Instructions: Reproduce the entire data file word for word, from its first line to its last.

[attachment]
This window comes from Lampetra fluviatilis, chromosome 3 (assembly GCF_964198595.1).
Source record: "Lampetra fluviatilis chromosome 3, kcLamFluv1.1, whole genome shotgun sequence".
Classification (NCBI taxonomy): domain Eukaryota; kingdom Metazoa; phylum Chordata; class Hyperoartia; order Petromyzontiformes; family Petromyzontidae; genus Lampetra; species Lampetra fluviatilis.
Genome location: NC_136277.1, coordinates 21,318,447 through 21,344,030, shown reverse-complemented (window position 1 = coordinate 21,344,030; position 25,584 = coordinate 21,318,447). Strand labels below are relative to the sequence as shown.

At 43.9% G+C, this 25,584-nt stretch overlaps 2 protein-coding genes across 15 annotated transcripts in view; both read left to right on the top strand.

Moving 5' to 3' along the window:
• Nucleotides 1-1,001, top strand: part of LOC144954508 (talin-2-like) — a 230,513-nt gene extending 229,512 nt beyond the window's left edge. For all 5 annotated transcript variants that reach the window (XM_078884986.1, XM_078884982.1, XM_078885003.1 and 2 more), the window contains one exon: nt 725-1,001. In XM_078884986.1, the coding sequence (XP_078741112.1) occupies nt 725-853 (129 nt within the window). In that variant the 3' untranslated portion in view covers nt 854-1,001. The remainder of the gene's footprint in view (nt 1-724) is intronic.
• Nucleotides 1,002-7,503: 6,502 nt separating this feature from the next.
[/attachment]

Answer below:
This window comes from Lampetra fluviatilis, chromosome 3 (assembly GCF_964198595.1).
Source record: "Lampetra fluviatilis chromosome 3, kcLamFluv1.1, whole genome shotgun sequence".
Classification (NCBI taxonomy): domain Eukaryota; kingdom Metazoa; phylum Chordata; class Hyperoartia; order Petromyzontiformes; family Petromyzontidae; genus Lampetra; species Lampetra fluviatilis.
Genome location: NC_136277.1, coordinates 21,318,447 through 21,344,030, shown reverse-complemented (window position 1 = coordinate 21,344,030; position 25,584 = coordinate 21,318,447). Strand labels below are relative to the sequence as shown.

At 43.9% G+C, this 25,584-nt stretch overlaps 2 protein-coding genes across 15 annotated transcripts in view; both read left to right on the top strand.

Moving 5' to 3' along the window:
• Nucleotides 1-1,001, top strand: part of LOC144954508 (talin-2-like) — a 230,513-nt gene extending 229,512 nt beyond the window's left edge. For all 5 annotated transcript variants that reach the window (XM_078884986.1, XM_078884982.1, XM_078885003.1 and 2 more), the window contains one exon: nt 725-1,001. In XM_078884986.1, the coding sequence (XP_078741112.1) occupies nt 725-853 (129 nt within the window). In that variant the 3' untranslated portion in view covers nt 854-1,001. The remainder of the gene's footprint in view (nt 1-724) is intronic.
• Nucleotides 1,002-7,503: 6,502 nt separating this feature from the next.